SOS Tartarugas works in Cape Verde protecting nesting loggerheads turtles (Caretta caretta) and their habitat. Cape Verde is the third most important nesting area for loggerheads in the world. Turtles are at risk from hunting for meat, stealing of eggs, removal of sand for building and unregulated tourism development. Our email is
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Wednesday, September 30, 2009

This is Shellie

Shellie was tagged by Stephen and Faye on 25th July 2009 (Tag numbers YYY726 & YYY727) on Costa Fragata where she nested (not in a very good place so the nest was moved trans situ). She was seen three more times in the same area where she nested twice. Then she was brutally killed at Serra Negra on the 28th September. She was quite small so it was probably her first or second nesting season meaning her potential for increasing the turtle population is now lost. It is becoming clear that relatively small size is an indication that not many of Cabo Verde's nesting turtles make it past a third season. Shellie's final nest on Costa Fragata will be hatching soon - we will do our best at least to make sure her hatchlings make it into the sea.

Thursday, September 24, 2009

The killing continues

Unfortunately all this rain has impacted the turtles as well. For various reasons our friends in the military have not been on the beaches for around ten days and it seems that the hunters are well aware of this. This week we have lost one turtle in Serra Negra and one the night before last on Costa Fragata, a stone's throw from Santa Maria. On Saturday night when João was with a group of guests out for turtle walk near Paradise Beach he found tell tale drag mark which told him there was a turtle about to be killed. Sure enough, the hunters were there with the turtle and claimed that it was their turtle and they were entitled to kill it and João as well if he interfered. Standing his ground João (and his group who bravely stayed as well) the turtle was saved and returned to the sea. She was named Suerte (Luck) and happily she nested two nights later in the same area. Not so lucky for the other two. However much we patrol we cannot be everywhere at once and when a turtle is killed there is a great sense of loss in our group and also a feeling of responsibility.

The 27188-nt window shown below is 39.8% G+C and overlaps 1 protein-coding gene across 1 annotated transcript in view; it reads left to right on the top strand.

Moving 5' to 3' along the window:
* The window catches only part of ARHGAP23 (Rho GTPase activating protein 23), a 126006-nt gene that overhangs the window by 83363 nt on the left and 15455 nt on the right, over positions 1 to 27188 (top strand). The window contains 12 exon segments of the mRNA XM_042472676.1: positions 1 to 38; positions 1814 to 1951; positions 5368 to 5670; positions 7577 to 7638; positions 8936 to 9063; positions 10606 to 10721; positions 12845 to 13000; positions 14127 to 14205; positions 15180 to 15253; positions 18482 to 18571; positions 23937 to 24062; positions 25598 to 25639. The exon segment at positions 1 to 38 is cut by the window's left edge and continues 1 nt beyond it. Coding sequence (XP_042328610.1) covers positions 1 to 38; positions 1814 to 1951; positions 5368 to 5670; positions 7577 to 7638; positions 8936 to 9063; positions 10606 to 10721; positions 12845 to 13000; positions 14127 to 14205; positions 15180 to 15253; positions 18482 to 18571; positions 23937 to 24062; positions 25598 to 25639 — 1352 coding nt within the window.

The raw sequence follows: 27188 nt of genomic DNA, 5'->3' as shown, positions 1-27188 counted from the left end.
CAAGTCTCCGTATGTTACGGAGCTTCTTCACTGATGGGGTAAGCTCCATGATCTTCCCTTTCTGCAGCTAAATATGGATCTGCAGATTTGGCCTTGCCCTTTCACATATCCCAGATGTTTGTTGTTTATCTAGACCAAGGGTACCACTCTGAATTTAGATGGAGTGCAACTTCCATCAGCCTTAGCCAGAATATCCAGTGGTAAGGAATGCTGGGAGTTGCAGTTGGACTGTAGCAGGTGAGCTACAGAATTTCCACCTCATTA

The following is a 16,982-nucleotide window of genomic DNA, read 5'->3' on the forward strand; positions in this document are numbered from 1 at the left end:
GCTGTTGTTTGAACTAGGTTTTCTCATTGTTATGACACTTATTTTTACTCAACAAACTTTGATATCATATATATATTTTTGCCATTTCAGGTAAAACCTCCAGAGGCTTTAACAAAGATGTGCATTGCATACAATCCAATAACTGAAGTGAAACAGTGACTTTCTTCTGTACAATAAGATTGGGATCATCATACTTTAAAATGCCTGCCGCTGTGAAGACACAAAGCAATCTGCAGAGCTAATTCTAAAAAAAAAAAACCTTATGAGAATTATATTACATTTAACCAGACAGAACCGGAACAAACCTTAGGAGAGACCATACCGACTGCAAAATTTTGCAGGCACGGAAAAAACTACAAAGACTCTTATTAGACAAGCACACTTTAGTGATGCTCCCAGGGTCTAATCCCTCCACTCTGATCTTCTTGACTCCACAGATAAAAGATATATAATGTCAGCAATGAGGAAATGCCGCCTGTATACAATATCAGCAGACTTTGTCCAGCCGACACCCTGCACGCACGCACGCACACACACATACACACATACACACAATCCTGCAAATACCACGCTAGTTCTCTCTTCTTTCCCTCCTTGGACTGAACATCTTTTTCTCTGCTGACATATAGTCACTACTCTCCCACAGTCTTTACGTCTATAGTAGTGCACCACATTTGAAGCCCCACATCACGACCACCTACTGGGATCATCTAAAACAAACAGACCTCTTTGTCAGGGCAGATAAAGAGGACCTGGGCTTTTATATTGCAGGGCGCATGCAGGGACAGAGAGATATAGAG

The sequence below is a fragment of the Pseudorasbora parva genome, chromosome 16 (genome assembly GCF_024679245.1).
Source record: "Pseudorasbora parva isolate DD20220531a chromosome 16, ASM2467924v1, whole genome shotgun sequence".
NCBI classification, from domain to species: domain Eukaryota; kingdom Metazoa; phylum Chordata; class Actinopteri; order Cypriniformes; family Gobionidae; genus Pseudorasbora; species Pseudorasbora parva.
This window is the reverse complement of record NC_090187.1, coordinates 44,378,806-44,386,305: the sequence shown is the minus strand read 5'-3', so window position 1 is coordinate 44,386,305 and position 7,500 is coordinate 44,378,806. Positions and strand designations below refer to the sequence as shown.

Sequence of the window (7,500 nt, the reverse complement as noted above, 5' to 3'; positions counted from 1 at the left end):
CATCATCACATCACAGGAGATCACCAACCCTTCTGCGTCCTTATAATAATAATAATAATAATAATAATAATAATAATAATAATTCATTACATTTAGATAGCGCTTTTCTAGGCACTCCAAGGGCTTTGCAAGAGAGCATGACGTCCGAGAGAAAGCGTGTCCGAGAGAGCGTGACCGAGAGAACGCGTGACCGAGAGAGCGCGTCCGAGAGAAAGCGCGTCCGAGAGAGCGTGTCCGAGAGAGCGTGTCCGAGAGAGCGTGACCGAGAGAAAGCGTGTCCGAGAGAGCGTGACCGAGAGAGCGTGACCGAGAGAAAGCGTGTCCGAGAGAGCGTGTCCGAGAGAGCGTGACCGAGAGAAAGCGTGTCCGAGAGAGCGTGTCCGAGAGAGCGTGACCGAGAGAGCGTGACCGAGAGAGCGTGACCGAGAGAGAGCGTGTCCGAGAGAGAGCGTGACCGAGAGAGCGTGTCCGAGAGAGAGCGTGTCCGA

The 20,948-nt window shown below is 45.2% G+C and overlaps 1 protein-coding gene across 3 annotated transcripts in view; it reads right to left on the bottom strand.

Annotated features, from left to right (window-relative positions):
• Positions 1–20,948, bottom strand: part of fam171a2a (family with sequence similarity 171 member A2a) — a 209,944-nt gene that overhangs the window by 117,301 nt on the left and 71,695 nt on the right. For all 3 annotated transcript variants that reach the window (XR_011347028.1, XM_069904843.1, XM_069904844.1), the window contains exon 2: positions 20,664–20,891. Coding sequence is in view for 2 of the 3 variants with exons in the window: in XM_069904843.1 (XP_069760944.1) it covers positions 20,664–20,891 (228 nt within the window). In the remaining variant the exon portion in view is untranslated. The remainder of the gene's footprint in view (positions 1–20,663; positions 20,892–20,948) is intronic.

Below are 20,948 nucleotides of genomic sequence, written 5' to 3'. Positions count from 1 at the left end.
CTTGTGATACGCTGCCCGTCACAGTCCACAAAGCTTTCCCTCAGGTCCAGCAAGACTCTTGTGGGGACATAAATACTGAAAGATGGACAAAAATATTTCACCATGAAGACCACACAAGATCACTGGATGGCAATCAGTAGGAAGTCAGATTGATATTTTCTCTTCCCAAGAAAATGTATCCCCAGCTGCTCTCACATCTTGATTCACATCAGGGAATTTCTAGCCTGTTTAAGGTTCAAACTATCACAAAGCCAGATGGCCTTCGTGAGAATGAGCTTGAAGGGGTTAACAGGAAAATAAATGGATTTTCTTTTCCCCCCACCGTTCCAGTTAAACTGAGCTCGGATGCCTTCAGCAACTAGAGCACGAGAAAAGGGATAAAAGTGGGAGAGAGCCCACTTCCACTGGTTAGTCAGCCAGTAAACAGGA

Sunday, September 13, 2009

Rain in Sal

Rain is destroying the beaches and the town at the moment. The entire beach profile has changed and we suspect that many nests will have been washed into the sea. A particular area of concern is Serra Negra where the beach is narrow and a lot of rain will flow directly from the mountain, causing deep gullies and rifts. Because of the risk of lightning strikes, for the first time, our Rangers were unable to patrol last night but we did manage to get to the hatcheries and find some crazy baby turtles who chose the stormy night to make an appearance!

Wednesday, September 9, 2009

Hatchlings will be born today

We have excavations at both hatcheries today which means you will probably see newly born turtle babies. 4.3opm at Riu Hatchery and 5pm at Surf Beach Hatchery.

Monday, September 7, 2009

Latest figures

It's still turning out to be a bumper year here in Sal. As of the 5th September we have 2,908 tracks (compared to a total of 1,238 in 2008), 689 nests (compared to 347 for all of 2008) and we have tagged 260 turtles (compared to 101 last year). Unfortunately, we still have turtles being killed. On protected beaches 1% of turtle emergences end in death compared to a terrible 15% on the northern beaches which we are unable to patrol. At least the mortality rate for the protected beaches is in decline (it was 1.71% last year) but it is still too much.